The Tucker Gala is a celebration of singing, honoring both the memory of the late Brooklyn-born tenor. The Tucker Foundation provides support and a showcase for young talent that is about to make a splash on the opera stages of the world. This year's concert also featured appearances from singers currently gracing the stage of the Met: baritones Gerald Finley and Dmitri Hvorostovsky, mezzo Olga Borodina and tenor Marcello Giordani.

Ms. Pérez is the first Tucker winner who happens to be married to a past winner--tenor Stephen Costello. (He won in 2009.) She opened the concert with a fiesty performance of Manon's gavotte, easily adding the difficult ornamentation in the repeated section and producing a high, clear tone above the stave.

Sunday, November 11, 2012

Concert Review: The Lion's Return

Kurt Masur conducts Brahms.
by Paul J. Pelkonen
The conductor Kurt Masur.
On Saturday night, Avery Fisher Hall was packed to the rafters to hear the New York Philharmonic kick off the third concert in its season-long celebration of Brahms. More importantly, this concert marked the New York return of former Music Director Kurt Masur, still tall and aristocratic but now visibly frail beneath his trademark Chinese silk conductor's jacket.

After years of visible hand tremors (that somehow never interfered with his conducting) a fall last season in Paris and several cancellations, Mr. Masur finally admitted to having Parkinson's Disease this year. It has now accelerated. The conductor now prefers a specially designed podium, equipped with metal rails he can grip, to control the tremors while he conducts.

In his walk to the podium, Mr. Masur stumbled forward. The audience drew a sharp, collective breath. However, the conductor was all right--he recovered his balance and took his place in front of the orchestra. Adjusting himself for a line of sight with the soloists (violinist Glenn Dicterow and cellist Alicia Weilerstein) and concertmaster Sheryl Staples, he gave the first downbeat of the Double Concerto, Brahms' last orchestral work.

Saturday, November 10, 2012

Opera Review: God Strikes Back

Chelsea Opera premieres The Mark of Cain.
by Paul J. Pelkonen
God (Tom McNichols) marks Cain (Brace Negron) in The Mark of Cain.
Photo by Robert J. Saferstein © 2012 Chelsea Opera.
In a city that has forced itself to overcome long odds in the wake of recent events, the game Chelsea Opera company opened its season this week in St. Peters' Church on W. 20th St. Considering that their entire neighborhood was without power for most of last week, this opera company should be noted for its doggedness. Some singers even had to pedal all the way home from Brooklyn after performing rehearsals without heat.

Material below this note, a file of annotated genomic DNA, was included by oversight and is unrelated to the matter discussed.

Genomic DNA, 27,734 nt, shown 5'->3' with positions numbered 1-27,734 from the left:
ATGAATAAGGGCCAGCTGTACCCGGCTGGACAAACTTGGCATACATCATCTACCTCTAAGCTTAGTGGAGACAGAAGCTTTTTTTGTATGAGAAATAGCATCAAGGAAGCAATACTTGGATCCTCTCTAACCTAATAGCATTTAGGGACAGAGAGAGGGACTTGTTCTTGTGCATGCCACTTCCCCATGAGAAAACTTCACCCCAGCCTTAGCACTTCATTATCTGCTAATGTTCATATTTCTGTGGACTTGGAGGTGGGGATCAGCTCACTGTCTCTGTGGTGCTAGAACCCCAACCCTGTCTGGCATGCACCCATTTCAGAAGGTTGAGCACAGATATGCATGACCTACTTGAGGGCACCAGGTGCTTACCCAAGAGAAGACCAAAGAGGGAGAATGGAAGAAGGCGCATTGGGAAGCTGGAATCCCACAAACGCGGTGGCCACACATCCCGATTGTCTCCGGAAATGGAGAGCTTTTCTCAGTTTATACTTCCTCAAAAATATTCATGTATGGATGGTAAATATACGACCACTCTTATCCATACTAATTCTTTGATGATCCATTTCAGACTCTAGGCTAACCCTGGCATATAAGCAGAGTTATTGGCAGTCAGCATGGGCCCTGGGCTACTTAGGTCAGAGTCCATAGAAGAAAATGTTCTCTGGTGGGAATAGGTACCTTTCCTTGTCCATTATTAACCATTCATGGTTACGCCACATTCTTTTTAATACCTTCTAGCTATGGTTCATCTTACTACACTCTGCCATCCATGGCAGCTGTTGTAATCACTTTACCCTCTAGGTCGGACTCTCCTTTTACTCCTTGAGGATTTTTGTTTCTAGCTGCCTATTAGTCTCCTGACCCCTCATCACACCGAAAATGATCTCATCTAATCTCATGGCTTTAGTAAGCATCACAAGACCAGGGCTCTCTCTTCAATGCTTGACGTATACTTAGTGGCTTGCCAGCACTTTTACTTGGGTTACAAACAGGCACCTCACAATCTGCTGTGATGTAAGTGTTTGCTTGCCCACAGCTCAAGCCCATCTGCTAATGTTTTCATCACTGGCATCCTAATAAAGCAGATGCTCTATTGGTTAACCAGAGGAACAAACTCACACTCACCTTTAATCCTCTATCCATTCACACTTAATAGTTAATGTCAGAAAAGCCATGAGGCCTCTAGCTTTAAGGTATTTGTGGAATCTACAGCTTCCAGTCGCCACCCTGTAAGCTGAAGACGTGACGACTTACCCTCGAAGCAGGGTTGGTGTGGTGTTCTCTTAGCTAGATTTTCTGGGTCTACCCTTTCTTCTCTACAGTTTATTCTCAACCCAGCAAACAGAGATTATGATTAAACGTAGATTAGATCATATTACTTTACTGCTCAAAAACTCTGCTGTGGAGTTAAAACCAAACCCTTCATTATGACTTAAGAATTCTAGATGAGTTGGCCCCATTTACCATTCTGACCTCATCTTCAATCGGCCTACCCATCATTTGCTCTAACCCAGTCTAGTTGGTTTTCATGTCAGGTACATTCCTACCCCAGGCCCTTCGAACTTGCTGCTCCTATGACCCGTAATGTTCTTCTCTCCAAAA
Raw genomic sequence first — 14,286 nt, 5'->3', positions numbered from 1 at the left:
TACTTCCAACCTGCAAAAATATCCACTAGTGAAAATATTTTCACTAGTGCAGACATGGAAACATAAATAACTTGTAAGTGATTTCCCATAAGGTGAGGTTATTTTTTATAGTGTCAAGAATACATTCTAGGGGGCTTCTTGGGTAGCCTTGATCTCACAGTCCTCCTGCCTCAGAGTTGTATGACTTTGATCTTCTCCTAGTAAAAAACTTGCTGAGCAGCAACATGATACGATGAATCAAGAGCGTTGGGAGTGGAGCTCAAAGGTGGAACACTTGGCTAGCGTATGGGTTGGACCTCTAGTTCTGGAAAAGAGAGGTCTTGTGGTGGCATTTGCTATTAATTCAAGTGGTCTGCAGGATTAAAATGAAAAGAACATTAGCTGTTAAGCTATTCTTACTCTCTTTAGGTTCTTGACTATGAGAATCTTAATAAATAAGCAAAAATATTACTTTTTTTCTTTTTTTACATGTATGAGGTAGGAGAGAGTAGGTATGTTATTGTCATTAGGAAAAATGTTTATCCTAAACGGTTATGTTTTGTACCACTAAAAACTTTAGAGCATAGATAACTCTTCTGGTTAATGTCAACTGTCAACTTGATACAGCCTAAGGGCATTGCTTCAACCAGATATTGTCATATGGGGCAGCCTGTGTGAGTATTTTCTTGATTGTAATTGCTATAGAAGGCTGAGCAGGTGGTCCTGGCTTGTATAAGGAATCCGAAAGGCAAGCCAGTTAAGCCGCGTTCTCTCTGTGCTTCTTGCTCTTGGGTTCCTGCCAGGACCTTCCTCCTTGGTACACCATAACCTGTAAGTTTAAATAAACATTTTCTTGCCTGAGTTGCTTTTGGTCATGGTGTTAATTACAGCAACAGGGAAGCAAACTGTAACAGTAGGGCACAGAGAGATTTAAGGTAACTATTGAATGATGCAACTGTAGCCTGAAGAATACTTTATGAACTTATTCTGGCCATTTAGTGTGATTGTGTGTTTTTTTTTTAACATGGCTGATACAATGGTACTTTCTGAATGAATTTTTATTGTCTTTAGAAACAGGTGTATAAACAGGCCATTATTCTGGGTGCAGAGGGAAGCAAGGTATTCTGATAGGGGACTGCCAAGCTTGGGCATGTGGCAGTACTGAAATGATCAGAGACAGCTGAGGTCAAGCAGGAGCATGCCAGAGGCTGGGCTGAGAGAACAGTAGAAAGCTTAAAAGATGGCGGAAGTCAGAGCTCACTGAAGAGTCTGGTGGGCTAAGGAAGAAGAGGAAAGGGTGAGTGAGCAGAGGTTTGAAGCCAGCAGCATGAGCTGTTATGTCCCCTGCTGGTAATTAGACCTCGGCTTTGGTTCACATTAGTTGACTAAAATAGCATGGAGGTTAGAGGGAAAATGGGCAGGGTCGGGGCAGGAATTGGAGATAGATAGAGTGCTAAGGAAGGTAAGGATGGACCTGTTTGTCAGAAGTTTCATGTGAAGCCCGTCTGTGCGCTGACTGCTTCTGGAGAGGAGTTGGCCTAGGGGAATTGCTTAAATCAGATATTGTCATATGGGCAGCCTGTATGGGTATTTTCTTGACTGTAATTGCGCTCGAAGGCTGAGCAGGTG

There are advantages and disadvantages to writing opera based on the Bible. In the plus column, there's a lot of unmined stories, because of the Catholic Church's longstanding prohibition on putting religious stories on the stage. The minus: a certain sameness of voice. Musical clichés that include: dissonant, crashing chords for acts of great evil, a slinky, minor-key "Asiatic" mode for woodwinds, chiming triangles and divided violins for the twin concepts of goodness and redemption.

All of these musical clichés are present in Matthew Harris's The Mark of Cain, the one-hour one act opera presented this weekend by Chelsea Opera. Happily, an interesting libretto by Terry Quinn found new depths in the familiar story of Cain and Abel, and a strong cast of young singers did much to overcome the score's musical conventions.

Friday, November 9, 2012

Bach Against the Storm

Trinity Wall Street presents free Bach concert. 
Event to raise money for Hurricane Sandy relief.
The Choir of Trinity Wall Street.
Photo by Leah Reddy © 2010 Trinity Church.
This just in: on Saturday night at 7:30pm, Trinity Church and the Trinity Choir will present a free performance of Johann Sebastian Bach's Mass in B Minor as part of an effort to raise funding to relieve the suffering of victims of Hurricane Sandy.

Attendees at this concert are encouraged to donate to the Mayor's Fund to Advance New York City, a non-profit which will in turn disperse funding to relief organizations helping the 40,000 New Yorkers left homeless by the storm.

Trinity's rector, Dr. James Cooper had the following comment: "Trinity Church has served New Yorkers in need for more than three centuries. There is no greater honor or privilege than to stand with our neighbors in this great city and to say, 'we are here to help.' I invite all to this concert to be uplifted by the music and by the spirit of your giving."

Thursday, November 8, 2012

Opera Review: The Dons Take Over

The guys dominate Le Nozze di Figaro at the Met.
by Paul J. Pelkonen
Bedroom comedy: Susanna (Mojca Erdmann) and the Countess (Maija Kovalevska)
scheme with Figaro (Ildar Abdrazakov) in this year's Met revival of Le Nozze di Figaro.
Photo © 2012 The Metropolitan Opera.
On Wednesday night at the Metropolitan Opera, Mozart's Le Nozze di Figaro was the perfect medicine for a city suffering from the aftermath of Hurricane Sandy and the nor'easter that howled outside, dropping five inches of snow on the city.

Figaro is an ensemble piece, one which is usually dominated by the Countess (Maija Kovalevska) her pert maid Susanna (Mojdca Erdmann) and the cross-dressing page Cherubino (Christine Schaefer.) However on Wednesday night, it was the conflict between Figaro (Ildar Abdrazakov) and the Count (Gerald Finley) that held the audience's attention--a battle of wits and class between two men experienced in another Mozart role: Don Giovanni.

The long string of arias and numbers in the first act seemed disjointed, despite Mr. Abdrazakov's rousing "Se vuol bailare" and "Non piu andrai." Matters improved in the second act, as the marital conflict between Ms. Kovalevska's Countess and Mr. Finley's Don raised the temperature of the performance through a series of tight, involving ensembles. Best of all was the Act II finale, as seven singers gathered in a coherent display of deliberate confusion.